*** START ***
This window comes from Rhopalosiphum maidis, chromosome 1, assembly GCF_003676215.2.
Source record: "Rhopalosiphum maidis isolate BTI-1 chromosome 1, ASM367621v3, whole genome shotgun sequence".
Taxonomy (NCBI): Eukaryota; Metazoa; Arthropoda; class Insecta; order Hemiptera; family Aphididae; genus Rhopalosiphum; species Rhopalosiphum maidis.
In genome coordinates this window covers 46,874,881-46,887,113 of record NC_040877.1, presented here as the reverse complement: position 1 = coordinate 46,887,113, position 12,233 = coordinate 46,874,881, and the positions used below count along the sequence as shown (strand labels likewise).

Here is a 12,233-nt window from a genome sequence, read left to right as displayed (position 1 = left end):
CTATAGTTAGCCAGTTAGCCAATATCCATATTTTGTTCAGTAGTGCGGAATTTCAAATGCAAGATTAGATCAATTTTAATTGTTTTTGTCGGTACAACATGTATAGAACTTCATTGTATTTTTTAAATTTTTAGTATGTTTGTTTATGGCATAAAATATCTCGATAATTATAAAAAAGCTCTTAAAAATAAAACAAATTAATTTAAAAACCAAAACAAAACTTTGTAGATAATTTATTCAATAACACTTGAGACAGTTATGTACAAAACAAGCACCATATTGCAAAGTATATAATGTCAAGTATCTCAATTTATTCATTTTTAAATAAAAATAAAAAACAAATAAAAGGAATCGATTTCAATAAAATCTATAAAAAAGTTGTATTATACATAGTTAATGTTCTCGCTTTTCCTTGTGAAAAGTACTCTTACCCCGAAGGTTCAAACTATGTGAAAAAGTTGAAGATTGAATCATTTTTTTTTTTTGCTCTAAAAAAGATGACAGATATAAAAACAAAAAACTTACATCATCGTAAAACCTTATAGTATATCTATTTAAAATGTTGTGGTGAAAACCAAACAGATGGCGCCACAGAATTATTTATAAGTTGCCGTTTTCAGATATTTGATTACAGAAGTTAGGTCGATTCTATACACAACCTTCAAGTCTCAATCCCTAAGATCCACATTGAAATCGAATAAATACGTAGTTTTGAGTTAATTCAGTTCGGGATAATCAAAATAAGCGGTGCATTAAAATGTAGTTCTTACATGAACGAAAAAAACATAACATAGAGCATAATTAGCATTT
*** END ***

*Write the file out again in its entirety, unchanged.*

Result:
This window comes from Rhopalosiphum maidis, chromosome 1, assembly GCF_003676215.2.
Source record: "Rhopalosiphum maidis isolate BTI-1 chromosome 1, ASM367621v3, whole genome shotgun sequence".
Taxonomy (NCBI): Eukaryota; Metazoa; Arthropoda; class Insecta; order Hemiptera; family Aphididae; genus Rhopalosiphum; species Rhopalosiphum maidis.
In genome coordinates this window covers 46,874,881-46,887,113 of record NC_040877.1, presented here as the reverse complement: position 1 = coordinate 46,887,113, position 12,233 = coordinate 46,874,881, and the positions used below count along the sequence as shown (strand labels likewise).

Here is a 12,233-nt window from a genome sequence, read left to right as displayed (position 1 = left end):
CTATAGTTAGCCAGTTAGCCAATATCCATATTTTGTTCAGTAGTGCGGAATTTCAAATGCAAGATTAGATCAATTTTAATTGTTTTTGTCGGTACAACATGTATAGAACTTCATTGTATTTTTTAAATTTTTAGTATGTTTGTTTATGGCATAAAATATCTCGATAATTATAAAAAAGCTCTTAAAAATAAAACAAATTAATTTAAAAACCAAAACAAAACTTTGTAGATAATTTATTCAATAACACTTGAGACAGTTATGTACAAAACAAGCACCATATTGCAAAGTATATAATGTCAAGTATCTCAATTTATTCATTTTTAAATAAAAATAAAAAACAAATAAAAGGAATCGATTTCAATAAAATCTATAAAAAAGTTGTATTATACATAGTTAATGTTCTCGCTTTTCCTTGTGAAAAGTACTCTTACCCCGAAGGTTCAAACTATGTGAAAAAGTTGAAGATTGAATCATTTTTTTTTTTTGCTCTAAAAAAGATGACAGATATAAAAACAAAAAACTTACATCATCGTAAAACCTTATAGTATATCTATTTAAAATGTTGTGGTGAAAACCAAACAGATGGCGCCACAGAATTATTTATAAGTTGCCGTTTTCAGATATTTGATTACAGAAGTTAGGTCGATTCTATACACAACCTTCAAGTCTCAATCCCTAAGATCCACATTGAAATCGAATAAATACGTAGTTTTGAGTTAATTCAGTTCGGGATAATCAAAATAAGCGGTGCATTAAAATGTAGTTCTTACATGAACGAAAAAAACATAACATAGAGCATAATTAGCATTT